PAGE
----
Levy retained the property for ten years, then conveyed the house and lot to Jan Herberding (a/k/a John Harpendingh), who later leased land on the west side of today's South William Street to Congregation Shearith Israel for its synagogue. At the northeast corner of the site Jacob Haey (a/k/a Jacob Heij, d. 1658), who had been a prosperous trader in Curasao and Santa Cruz, erected a comfortable house (c. 1648). Haey also owned a large plantation, in what is now Greenpoint, Brooklyn, which was cultivated by African slaves. His widow, whose second husband was shipmaster David Jochemszen (a/k/a Jochems), continued to live in the Stone Street house until at least 1686. The lane adjacent to this property was very narrow, and remained so for a century; in 1754 residents petitioned to widen it, as it was the "only passage thro Mill Street Commonly Called the Jews Ally [...] to Duke Street." The Haey/Jochems house and its garden were then sacrificed for the widening of the lane; however, documents indicate that the site of 59-61 Stone Street soon again contained two structures. The southern half of the site (No. 59 Stone Street) was associated with Gershom Mendes Seixas (1746-1816), the rabbi of Congregation Shearith Israel, chief spokesman for American Jewry, and Revolutionary patriot. Seixas was among the city's first philanthropists and for many years was a regent and trustee of Columbia University."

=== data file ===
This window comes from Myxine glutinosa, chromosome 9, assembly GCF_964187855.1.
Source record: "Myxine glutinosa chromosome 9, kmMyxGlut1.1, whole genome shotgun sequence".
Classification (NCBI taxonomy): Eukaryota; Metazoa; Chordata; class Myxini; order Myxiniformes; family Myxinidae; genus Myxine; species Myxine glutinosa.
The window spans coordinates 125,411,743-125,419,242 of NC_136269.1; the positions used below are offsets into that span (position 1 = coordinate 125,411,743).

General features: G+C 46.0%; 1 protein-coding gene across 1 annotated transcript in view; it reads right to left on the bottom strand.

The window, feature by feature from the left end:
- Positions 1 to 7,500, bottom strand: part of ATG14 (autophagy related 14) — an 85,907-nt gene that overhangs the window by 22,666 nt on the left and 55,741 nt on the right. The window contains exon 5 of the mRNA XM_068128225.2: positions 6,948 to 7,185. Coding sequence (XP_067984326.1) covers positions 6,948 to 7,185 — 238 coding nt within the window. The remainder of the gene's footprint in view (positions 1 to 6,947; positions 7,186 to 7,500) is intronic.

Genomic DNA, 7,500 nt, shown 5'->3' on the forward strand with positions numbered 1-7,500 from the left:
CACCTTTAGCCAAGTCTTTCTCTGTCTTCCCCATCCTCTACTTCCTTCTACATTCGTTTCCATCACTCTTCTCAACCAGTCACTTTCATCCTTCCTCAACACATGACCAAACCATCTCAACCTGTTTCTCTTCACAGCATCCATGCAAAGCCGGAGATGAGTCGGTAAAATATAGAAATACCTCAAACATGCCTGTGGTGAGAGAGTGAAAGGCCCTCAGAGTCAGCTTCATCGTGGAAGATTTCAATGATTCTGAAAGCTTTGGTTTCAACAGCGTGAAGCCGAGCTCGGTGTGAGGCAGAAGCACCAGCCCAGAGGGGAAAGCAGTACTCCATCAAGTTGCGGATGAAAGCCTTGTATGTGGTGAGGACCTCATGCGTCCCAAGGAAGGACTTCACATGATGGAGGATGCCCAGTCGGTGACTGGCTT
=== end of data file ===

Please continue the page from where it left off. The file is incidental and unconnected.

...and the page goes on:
Young Captain Pieter Praa, Jr.